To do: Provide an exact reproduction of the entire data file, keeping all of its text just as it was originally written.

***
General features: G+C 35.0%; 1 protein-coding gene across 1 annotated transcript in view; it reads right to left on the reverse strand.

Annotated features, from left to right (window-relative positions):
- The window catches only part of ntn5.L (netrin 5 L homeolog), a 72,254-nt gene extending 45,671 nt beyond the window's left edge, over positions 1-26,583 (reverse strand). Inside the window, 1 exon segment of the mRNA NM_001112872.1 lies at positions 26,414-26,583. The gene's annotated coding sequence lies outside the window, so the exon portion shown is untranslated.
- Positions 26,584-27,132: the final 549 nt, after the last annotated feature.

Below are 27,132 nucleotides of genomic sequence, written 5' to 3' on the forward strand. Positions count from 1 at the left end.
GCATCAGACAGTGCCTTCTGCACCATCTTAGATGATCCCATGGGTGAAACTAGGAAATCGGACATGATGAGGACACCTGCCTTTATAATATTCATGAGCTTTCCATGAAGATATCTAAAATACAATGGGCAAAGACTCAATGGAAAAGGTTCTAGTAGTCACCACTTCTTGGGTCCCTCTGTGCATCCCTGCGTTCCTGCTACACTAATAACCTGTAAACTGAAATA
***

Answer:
General features: G+C 35.0%; 1 protein-coding gene across 1 annotated transcript in view; it reads right to left on the reverse strand.

Annotated features, from left to right (window-relative positions):
- The window catches only part of ntn5.L (netrin 5 L homeolog), a 72,254-nt gene extending 45,671 nt beyond the window's left edge, over positions 1-26,583 (reverse strand). Inside the window, 1 exon segment of the mRNA NM_001112872.1 lies at positions 26,414-26,583. The gene's annotated coding sequence lies outside the window, so the exon portion shown is untranslated.
- Positions 26,584-27,132: the final 549 nt, after the last annotated feature.

Below are 27,132 nucleotides of genomic sequence, written 5' to 3' on the forward strand. Positions count from 1 at the left end.
GCATCAGACAGTGCCTTCTGCACCATCTTAGATGATCCCATGGGTGAAACTAGGAAATCGGACATGATGAGGACACCTGCCTTTATAATATTCATGAGCTTTCCATGAAGATATCTAAAATACAATGGGCAAAGACTCAATGGAAAAGGTTCTAGTAGTCACCACTTCTTGGGTCCCTCTGTGCATCCCTGCGTTCCTGCTACACTAATAACCTGTAAACTGAAATA